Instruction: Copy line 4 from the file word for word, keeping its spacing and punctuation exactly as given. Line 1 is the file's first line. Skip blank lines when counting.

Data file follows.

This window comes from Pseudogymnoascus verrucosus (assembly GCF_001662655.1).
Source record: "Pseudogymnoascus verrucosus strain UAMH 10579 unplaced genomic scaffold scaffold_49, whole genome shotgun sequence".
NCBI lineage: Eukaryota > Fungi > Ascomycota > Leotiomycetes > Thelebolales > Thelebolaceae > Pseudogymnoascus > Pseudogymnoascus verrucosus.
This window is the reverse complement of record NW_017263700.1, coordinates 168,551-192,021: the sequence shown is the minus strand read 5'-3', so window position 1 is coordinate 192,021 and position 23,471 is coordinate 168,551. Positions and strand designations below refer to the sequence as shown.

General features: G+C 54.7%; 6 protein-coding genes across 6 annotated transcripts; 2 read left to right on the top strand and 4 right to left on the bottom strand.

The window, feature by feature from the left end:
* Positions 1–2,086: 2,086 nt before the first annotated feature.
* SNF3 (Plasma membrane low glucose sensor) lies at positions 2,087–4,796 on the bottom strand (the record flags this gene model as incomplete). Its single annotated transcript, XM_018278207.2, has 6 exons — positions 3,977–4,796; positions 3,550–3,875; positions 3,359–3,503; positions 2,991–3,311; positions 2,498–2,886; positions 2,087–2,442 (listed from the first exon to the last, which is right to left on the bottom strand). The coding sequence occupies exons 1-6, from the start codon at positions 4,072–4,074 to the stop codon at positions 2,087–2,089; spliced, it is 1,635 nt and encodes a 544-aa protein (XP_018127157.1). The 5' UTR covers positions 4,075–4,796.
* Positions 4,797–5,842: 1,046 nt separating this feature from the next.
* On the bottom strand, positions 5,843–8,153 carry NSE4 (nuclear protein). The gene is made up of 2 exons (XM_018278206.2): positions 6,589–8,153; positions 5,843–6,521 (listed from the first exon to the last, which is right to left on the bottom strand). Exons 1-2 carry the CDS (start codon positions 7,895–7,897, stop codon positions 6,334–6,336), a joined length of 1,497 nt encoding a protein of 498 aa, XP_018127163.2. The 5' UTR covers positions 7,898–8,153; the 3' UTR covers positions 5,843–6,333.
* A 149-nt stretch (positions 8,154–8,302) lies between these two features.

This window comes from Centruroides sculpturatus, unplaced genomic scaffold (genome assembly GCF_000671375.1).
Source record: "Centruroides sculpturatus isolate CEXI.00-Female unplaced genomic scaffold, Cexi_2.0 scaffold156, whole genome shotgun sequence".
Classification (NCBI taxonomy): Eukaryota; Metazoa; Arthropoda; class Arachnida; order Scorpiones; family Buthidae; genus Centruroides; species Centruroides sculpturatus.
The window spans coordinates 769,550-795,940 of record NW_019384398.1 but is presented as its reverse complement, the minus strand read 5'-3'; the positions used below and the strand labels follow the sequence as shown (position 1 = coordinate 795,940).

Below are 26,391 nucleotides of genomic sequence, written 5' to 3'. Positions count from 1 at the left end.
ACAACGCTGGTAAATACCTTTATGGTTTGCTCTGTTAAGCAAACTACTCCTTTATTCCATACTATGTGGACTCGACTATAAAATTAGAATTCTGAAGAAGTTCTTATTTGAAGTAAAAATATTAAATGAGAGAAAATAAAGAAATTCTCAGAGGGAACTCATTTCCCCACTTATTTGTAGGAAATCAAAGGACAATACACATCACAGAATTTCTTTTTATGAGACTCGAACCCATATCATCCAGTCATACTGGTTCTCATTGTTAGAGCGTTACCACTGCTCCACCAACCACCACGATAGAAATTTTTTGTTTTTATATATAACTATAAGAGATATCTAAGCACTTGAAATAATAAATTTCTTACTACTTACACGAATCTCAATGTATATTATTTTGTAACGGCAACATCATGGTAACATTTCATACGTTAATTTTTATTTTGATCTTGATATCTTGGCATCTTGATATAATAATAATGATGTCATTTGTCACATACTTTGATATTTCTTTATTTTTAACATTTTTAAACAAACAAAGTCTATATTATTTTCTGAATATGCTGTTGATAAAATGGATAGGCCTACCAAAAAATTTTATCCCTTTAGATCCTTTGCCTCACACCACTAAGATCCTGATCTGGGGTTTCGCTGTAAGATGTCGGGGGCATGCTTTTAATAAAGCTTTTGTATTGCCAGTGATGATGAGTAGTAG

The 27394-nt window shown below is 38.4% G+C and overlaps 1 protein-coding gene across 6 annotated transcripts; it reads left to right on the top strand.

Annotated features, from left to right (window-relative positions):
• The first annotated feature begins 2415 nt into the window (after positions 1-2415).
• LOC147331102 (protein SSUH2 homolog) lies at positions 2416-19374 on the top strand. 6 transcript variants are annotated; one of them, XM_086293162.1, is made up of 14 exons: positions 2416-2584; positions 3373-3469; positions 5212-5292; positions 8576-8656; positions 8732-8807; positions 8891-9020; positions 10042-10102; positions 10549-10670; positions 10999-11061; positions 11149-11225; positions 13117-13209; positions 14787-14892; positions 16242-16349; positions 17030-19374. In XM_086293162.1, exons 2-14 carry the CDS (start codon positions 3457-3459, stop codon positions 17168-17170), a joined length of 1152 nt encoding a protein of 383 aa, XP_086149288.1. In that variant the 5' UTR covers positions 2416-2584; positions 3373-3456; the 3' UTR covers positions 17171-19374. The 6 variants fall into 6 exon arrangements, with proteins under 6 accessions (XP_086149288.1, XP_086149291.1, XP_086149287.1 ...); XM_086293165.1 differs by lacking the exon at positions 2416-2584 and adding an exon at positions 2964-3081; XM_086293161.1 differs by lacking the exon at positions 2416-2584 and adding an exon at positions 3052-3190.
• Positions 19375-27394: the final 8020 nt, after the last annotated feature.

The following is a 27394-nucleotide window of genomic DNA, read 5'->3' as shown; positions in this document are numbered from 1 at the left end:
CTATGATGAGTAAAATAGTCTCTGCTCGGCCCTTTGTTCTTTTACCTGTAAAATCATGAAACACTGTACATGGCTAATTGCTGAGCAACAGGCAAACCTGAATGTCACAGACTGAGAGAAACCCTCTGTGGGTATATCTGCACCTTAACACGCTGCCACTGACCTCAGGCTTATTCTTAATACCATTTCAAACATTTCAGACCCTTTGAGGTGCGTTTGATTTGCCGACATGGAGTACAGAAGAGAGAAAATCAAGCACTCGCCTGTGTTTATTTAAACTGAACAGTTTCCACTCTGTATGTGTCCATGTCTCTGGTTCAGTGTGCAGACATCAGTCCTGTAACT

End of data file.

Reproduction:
This window is the reverse complement of record NW_017263700.1, coordinates 168,551-192,021: the sequence shown is the minus strand read 5'-3', so window position 1 is coordinate 192,021 and position 23,471 is coordinate 168,551. Positions and strand designations below refer to the sequence as shown.